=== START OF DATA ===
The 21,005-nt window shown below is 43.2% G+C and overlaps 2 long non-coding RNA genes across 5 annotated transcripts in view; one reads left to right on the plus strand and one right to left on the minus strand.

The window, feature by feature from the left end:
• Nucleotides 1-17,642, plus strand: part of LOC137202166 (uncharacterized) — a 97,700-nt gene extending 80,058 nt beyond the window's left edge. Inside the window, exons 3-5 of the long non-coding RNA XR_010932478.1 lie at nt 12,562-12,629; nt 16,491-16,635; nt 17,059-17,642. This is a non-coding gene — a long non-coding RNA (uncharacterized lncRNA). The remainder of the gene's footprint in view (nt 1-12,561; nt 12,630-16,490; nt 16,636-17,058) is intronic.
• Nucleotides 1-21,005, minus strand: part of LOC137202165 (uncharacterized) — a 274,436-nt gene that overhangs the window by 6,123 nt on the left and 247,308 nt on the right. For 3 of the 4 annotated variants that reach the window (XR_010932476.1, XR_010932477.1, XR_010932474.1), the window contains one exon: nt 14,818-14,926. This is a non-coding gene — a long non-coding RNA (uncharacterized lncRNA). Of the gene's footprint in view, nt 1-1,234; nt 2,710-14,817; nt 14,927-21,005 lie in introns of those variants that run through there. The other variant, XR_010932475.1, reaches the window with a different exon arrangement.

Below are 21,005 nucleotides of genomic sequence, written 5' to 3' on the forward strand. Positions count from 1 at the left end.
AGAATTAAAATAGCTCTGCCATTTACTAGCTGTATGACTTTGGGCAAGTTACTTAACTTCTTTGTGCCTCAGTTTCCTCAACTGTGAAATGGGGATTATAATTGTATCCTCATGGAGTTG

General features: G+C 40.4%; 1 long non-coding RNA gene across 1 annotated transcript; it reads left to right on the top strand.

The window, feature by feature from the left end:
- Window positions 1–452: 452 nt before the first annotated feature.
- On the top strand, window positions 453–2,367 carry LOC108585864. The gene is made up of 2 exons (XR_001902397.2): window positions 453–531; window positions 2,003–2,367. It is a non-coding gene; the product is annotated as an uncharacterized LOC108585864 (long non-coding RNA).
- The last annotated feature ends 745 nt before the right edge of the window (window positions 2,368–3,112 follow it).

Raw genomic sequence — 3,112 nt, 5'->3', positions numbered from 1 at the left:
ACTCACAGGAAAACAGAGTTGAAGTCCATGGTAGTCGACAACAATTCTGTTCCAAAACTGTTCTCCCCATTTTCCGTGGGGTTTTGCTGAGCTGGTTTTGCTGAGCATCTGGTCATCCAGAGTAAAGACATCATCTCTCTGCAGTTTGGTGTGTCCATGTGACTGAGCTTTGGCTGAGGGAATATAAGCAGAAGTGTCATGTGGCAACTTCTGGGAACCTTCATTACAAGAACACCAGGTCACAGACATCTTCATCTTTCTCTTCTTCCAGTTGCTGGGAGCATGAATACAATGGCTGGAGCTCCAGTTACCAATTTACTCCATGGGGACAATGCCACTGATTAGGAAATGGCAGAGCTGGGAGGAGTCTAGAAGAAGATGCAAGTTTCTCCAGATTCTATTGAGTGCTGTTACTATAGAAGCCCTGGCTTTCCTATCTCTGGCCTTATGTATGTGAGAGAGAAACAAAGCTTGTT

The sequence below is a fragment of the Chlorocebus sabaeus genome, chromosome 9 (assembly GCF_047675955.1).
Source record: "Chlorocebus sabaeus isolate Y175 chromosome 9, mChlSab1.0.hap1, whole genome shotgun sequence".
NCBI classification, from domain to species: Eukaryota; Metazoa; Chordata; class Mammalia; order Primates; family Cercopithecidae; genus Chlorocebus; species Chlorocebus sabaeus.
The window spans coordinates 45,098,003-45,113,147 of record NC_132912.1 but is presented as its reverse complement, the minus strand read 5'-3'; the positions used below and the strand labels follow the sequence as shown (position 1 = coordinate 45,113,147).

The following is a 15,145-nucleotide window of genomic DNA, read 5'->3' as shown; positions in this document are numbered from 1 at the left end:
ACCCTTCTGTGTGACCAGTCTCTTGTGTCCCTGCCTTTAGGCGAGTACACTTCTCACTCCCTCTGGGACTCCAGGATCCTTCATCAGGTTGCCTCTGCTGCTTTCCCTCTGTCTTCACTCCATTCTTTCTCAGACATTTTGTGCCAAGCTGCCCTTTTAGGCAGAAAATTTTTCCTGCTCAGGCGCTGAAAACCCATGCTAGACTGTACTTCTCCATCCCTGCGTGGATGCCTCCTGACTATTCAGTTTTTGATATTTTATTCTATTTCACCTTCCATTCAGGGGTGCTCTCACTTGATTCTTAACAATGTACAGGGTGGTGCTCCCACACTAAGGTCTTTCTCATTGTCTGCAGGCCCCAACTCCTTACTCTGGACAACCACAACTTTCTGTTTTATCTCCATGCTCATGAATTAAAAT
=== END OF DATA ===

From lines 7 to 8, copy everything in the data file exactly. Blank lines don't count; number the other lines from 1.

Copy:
General features: G+C 40.4%; 1 long non-coding RNA gene across 1 annotated transcript; it reads left to right on the top strand.

The window, feature by feature from the left end: